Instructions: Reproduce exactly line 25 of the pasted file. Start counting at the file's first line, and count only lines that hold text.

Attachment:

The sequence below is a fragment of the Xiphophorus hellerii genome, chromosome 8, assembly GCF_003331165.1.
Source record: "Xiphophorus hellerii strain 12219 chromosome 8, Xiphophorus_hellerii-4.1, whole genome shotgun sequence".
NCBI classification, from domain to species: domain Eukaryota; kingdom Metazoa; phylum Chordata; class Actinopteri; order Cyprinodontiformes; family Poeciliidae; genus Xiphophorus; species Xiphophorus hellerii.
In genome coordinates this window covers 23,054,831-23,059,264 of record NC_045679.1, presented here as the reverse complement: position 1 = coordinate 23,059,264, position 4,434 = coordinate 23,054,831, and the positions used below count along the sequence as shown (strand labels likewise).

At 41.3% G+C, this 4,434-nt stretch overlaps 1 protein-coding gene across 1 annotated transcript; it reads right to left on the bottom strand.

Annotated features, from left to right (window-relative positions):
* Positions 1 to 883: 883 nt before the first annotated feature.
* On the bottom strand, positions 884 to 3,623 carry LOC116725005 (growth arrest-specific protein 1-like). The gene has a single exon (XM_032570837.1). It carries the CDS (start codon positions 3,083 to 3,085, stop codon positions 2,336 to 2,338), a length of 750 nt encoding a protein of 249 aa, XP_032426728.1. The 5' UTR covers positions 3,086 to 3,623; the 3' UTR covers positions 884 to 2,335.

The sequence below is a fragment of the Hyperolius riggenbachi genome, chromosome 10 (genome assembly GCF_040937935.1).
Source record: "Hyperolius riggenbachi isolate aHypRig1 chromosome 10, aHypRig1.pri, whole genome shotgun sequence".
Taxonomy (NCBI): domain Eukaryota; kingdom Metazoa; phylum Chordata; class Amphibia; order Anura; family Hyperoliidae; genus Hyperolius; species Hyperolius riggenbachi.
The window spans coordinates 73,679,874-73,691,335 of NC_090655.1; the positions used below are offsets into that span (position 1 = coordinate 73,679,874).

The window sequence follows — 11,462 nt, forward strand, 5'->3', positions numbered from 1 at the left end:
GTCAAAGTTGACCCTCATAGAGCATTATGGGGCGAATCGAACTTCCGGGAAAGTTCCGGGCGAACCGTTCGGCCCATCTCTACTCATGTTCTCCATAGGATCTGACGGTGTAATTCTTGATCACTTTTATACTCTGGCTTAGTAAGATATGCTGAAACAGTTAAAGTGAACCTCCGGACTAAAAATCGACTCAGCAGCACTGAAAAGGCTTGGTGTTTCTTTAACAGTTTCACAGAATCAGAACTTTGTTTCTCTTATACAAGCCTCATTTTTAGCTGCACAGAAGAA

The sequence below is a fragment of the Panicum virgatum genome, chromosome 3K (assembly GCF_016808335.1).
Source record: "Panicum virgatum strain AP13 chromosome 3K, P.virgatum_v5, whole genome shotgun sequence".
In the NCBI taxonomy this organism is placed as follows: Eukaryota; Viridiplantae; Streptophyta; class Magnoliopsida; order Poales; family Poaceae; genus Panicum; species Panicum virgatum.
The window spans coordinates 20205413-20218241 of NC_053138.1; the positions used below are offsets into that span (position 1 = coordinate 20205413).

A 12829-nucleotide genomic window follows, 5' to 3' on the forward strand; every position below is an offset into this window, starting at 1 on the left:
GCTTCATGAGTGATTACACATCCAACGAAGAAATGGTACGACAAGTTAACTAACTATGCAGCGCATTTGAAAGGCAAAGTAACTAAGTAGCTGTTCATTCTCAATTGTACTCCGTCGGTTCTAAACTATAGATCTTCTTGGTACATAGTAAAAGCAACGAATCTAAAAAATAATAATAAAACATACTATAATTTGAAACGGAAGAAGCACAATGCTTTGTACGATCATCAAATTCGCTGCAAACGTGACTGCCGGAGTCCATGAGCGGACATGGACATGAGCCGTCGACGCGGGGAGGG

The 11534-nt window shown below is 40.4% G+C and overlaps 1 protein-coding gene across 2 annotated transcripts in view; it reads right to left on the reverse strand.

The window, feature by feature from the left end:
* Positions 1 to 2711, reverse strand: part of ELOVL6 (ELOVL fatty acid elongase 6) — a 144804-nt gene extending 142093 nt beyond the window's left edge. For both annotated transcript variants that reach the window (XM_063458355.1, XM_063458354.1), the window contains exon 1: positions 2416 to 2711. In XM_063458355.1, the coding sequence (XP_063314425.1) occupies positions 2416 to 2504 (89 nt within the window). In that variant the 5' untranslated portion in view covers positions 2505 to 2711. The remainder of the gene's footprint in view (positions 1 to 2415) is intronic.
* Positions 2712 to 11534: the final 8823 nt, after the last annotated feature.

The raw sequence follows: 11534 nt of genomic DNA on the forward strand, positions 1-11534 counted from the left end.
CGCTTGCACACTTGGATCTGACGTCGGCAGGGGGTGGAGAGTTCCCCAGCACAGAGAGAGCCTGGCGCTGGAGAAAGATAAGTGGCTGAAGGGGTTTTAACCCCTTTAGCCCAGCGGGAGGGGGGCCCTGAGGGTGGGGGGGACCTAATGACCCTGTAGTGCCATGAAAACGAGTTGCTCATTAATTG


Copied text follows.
The raw sequence follows: 11534 nt of genomic DNA on the forward strand, positions 1-11534 counted from the left end.